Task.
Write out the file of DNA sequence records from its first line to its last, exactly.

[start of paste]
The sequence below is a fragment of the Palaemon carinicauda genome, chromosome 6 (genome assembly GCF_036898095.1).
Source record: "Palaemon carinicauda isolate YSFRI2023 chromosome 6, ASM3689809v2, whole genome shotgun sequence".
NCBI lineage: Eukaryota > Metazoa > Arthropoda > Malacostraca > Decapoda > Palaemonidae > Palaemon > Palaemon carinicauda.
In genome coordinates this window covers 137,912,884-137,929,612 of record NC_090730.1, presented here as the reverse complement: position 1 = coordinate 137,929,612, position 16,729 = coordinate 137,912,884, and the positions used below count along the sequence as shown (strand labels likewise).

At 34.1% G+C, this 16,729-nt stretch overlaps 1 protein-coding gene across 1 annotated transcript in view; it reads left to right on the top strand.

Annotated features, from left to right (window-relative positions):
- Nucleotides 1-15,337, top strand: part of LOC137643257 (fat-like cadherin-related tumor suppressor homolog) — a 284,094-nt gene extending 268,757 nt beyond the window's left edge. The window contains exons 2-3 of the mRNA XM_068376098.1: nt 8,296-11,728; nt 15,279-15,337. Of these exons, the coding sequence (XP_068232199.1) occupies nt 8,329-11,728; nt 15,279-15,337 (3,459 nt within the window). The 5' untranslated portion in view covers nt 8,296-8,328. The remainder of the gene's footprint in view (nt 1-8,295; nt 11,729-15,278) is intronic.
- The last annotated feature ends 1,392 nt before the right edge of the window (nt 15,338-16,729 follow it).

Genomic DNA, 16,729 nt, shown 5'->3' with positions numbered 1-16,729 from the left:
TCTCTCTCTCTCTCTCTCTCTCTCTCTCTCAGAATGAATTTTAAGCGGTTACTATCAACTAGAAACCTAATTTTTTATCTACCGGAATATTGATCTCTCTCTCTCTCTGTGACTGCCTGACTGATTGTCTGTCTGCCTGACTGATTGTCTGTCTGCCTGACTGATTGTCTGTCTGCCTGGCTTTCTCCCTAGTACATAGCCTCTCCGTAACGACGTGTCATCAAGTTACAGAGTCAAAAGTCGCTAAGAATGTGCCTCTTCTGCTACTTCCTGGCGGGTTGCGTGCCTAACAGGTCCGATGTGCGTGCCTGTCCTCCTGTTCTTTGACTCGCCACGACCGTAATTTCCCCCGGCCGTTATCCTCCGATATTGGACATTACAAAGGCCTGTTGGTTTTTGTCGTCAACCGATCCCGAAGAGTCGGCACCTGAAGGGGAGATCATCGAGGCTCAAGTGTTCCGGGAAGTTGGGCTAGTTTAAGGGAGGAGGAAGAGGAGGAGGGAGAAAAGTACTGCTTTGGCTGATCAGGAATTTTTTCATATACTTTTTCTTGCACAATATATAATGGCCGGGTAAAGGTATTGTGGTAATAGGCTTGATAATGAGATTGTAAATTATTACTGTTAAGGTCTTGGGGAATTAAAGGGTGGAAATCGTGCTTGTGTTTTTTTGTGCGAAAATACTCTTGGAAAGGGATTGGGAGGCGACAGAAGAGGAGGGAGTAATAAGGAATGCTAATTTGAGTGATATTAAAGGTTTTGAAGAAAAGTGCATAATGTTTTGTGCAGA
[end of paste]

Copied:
The sequence below is a fragment of the Palaemon carinicauda genome, chromosome 6 (genome assembly GCF_036898095.1).
Source record: "Palaemon carinicauda isolate YSFRI2023 chromosome 6, ASM3689809v2, whole genome shotgun sequence".
NCBI lineage: Eukaryota > Metazoa > Arthropoda > Malacostraca > Decapoda > Palaemonidae > Palaemon > Palaemon carinicauda.
In genome coordinates this window covers 137,912,884-137,929,612 of record NC_090730.1, presented here as the reverse complement: position 1 = coordinate 137,929,612, position 16,729 = coordinate 137,912,884, and the positions used below count along the sequence as shown (strand labels likewise).

At 34.1% G+C, this 16,729-nt stretch overlaps 1 protein-coding gene across 1 annotated transcript in view; it reads left to right on the top strand.

Annotated features, from left to right (window-relative positions):
- Nucleotides 1-15,337, top strand: part of LOC137643257 (fat-like cadherin-related tumor suppressor homolog) — a 284,094-nt gene extending 268,757 nt beyond the window's left edge. The window contains exons 2-3 of the mRNA XM_068376098.1: nt 8,296-11,728; nt 15,279-15,337. Of these exons, the coding sequence (XP_068232199.1) occupies nt 8,329-11,728; nt 15,279-15,337 (3,459 nt within the window). The 5' untranslated portion in view covers nt 8,296-8,328. The remainder of the gene's footprint in view (nt 1-8,295; nt 11,729-15,278) is intronic.
- The last annotated feature ends 1,392 nt before the right edge of the window (nt 15,338-16,729 follow it).

Genomic DNA, 16,729 nt, shown 5'->3' with positions numbered 1-16,729 from the left:
TCTCTCTCTCTCTCTCTCTCTCTCTCTCTCAGAATGAATTTTAAGCGGTTACTATCAACTAGAAACCTAATTTTTTATCTACCGGAATATTGATCTCTCTCTCTCTCTGTGACTGCCTGACTGATTGTCTGTCTGCCTGACTGATTGTCTGTCTGCCTGACTGATTGTCTGTCTGCCTGGCTTTCTCCCTAGTACATAGCCTCTCCGTAACGACGTGTCATCAAGTTACAGAGTCAAAAGTCGCTAAGAATGTGCCTCTTCTGCTACTTCCTGGCGGGTTGCGTGCCTAACAGGTCCGATGTGCGTGCCTGTCCTCCTGTTCTTTGACTCGCCACGACCGTAATTTCCCCCGGCCGTTATCCTCCGATATTGGACATTACAAAGGCCTGTTGGTTTTTGTCGTCAACCGATCCCGAAGAGTCGGCACCTGAAGGGGAGATCATCGAGGCTCAAGTGTTCCGGGAAGTTGGGCTAGTTTAAGGGAGGAGGAAGAGGAGGAGGGAGAAAAGTACTGCTTTGGCTGATCAGGAATTTTTTCATATACTTTTTCTTGCACAATATATAATGGCCGGGTAAAGGTATTGTGGTAATAGGCTTGATAATGAGATTGTAAATTATTACTGTTAAGGTCTTGGGGAATTAAAGGGTGGAAATCGTGCTTGTGTTTTTTTGTGCGAAAATACTCTTGGAAAGGGATTGGGAGGCGACAGAAGAGGAGGGAGTAATAAGGAATGCTAATTTGAGTGATATTAAAGGTTTTGAAGAAAAGTGCATAATGTTTTGTGCAGA